1. JIMMYJ723 June 26, 2007 at 2:58 pm
    I have a friend who’s a Cardinals fan… He wasn’t very nice after last years NLCS. I personally think the “nice factor” associated with Cardinals fans are overrated. I do however respect them for not booing thier own players… something I wish my fellow Met fans wouldn’t do.
  2. joe June 26, 2007 at 3:39 pm
    I have to agree with you re: booing our Mets. I’ve always found it strange when people boo the players they’re supposedly supporting. Doesn’t have a positive impact on the team’s success, so why do it?
  3. debmc June 27, 2007 at 8:09 am
    Joe, what a great interview!

    The baseball culture in New York is, and always has been, wayyy different than that in St. Louis. Here, it’s kind of a rite of passage to boo guys, and anybody who comes to play in NY had better understand that, lol.

    It’s not that I agree or disagree with booing – it just is here to stay, lol.

    As for the Cardinal organization, they really seem to have slipped over the past few years, and whether or not that’s money related, I don’t know. I think they’ve had many setbacks, emotional and injury wise, and frankly, they should not have even won last year, they just were not very good. Which is a textbook example of why anything can happen in the postseason, lol. They’ve been declining for years, imo, and now that the competition all over the league is tougher, it’s really showing.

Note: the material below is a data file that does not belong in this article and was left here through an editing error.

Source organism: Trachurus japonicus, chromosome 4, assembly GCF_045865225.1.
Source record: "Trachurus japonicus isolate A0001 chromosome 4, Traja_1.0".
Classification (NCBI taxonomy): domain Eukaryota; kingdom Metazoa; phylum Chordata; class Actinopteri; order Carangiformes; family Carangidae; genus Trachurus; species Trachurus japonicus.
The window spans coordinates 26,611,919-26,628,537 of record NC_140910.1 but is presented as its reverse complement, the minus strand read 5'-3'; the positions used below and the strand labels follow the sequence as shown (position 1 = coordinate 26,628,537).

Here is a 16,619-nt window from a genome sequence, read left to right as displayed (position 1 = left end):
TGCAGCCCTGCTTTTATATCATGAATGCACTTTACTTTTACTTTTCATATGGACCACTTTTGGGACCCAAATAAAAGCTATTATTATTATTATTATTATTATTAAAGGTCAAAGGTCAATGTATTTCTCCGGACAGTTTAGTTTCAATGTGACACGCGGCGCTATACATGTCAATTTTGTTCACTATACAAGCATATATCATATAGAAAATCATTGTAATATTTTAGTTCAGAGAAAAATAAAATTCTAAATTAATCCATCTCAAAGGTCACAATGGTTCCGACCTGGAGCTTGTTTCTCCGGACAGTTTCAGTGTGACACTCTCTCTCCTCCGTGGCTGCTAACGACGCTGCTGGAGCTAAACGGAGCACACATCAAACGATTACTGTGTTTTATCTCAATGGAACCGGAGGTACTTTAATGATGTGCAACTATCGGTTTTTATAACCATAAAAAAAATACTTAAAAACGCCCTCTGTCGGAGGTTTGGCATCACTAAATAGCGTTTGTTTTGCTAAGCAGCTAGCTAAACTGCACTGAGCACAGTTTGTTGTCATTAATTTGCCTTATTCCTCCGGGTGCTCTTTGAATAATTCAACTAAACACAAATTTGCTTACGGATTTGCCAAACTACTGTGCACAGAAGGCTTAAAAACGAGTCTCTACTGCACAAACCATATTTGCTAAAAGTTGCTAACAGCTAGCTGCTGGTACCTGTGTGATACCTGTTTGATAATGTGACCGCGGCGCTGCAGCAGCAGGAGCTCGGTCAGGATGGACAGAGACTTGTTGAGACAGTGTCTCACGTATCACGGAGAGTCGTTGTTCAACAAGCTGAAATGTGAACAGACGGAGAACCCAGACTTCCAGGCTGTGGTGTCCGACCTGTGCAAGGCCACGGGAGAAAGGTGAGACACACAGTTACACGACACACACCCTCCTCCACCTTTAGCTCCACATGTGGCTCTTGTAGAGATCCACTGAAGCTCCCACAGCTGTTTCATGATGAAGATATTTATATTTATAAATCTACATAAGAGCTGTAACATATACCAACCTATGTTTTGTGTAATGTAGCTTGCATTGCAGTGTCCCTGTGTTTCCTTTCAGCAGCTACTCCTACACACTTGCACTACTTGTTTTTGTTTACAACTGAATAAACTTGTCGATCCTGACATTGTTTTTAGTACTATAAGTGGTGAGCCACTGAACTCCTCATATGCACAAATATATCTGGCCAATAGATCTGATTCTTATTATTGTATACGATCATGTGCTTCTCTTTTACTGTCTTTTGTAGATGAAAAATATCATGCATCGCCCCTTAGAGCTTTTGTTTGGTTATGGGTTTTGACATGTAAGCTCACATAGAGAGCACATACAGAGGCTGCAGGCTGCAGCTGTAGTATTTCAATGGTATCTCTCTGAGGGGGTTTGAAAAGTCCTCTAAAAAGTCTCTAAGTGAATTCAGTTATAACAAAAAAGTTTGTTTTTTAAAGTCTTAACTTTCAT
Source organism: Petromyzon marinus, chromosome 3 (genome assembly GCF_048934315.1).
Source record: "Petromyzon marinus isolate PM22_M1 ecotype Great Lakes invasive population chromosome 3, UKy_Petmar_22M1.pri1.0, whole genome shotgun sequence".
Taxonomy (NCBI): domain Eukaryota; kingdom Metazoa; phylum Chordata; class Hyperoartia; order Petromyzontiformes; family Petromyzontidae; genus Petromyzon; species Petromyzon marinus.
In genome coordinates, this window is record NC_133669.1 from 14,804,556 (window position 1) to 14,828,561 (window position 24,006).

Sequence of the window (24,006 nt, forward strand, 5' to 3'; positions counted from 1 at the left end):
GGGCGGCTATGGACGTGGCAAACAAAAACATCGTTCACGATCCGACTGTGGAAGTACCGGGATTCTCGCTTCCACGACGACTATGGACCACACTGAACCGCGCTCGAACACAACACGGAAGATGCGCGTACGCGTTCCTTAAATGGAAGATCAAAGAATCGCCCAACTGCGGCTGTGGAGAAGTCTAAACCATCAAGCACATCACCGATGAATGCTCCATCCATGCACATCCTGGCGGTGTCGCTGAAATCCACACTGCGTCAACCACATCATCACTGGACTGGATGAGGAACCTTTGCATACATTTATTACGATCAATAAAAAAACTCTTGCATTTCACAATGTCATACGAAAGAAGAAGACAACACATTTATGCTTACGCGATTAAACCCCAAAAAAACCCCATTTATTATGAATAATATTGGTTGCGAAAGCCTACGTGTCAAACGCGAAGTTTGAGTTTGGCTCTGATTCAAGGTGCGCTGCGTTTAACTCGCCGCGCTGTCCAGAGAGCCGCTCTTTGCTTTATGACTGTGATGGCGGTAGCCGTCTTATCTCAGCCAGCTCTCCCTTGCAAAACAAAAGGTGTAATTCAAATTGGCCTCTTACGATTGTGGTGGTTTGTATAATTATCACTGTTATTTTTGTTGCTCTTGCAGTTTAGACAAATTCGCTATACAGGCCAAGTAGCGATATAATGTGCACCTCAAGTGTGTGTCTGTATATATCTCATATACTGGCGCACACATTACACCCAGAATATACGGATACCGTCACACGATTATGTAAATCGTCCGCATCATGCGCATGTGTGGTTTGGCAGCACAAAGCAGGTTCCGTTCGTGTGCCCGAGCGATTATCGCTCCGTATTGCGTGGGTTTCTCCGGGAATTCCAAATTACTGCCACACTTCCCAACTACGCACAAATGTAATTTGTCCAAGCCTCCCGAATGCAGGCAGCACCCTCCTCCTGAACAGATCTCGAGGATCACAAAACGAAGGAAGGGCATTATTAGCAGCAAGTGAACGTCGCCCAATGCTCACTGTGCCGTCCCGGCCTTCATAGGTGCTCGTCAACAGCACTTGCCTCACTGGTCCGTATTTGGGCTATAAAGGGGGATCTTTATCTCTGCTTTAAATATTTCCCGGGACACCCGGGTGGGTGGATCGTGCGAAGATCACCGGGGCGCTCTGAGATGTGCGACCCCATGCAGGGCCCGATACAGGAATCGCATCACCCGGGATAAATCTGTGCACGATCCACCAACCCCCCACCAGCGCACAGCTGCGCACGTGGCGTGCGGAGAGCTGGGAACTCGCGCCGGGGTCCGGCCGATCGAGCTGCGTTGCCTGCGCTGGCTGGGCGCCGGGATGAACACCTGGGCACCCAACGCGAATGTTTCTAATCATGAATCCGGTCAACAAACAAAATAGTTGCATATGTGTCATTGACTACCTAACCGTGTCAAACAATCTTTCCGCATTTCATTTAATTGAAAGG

4. joe June 27, 2007 at 8:33 am
    Thanks Deb!

    St. Louis’ talent pool has definitely gone south, but, like the A’s and the Braves, they teach a solid organization-wide approach of solid fundamentals, and Tony LaRussa’s leadership to execute that approach — this keeps them in ballgames more than anything. A prime example was the pickup of Preston Wilson, who was a shell of his former self but quickly adapted to the “Cardinal Way” and became a key cog on the team.

    The Cardinals nearly always execute all the little things that are barely noticeable but win games — working counts, putting the ball in play, hitting behind the runner, error-free fielding, etc. And as I noted in the postgame, their defensive alignment is uncanny.

  5. Get Up, Baby! » More Me June 28, 2007 at 5:54 pm
    […] right? If you didn’t get enough of me answering questions last week, Joe from Mets Today asked me a few questions about the Cardinals a few days back. It’s pretty well-trodden territory if you follow the Cardinals enough to […]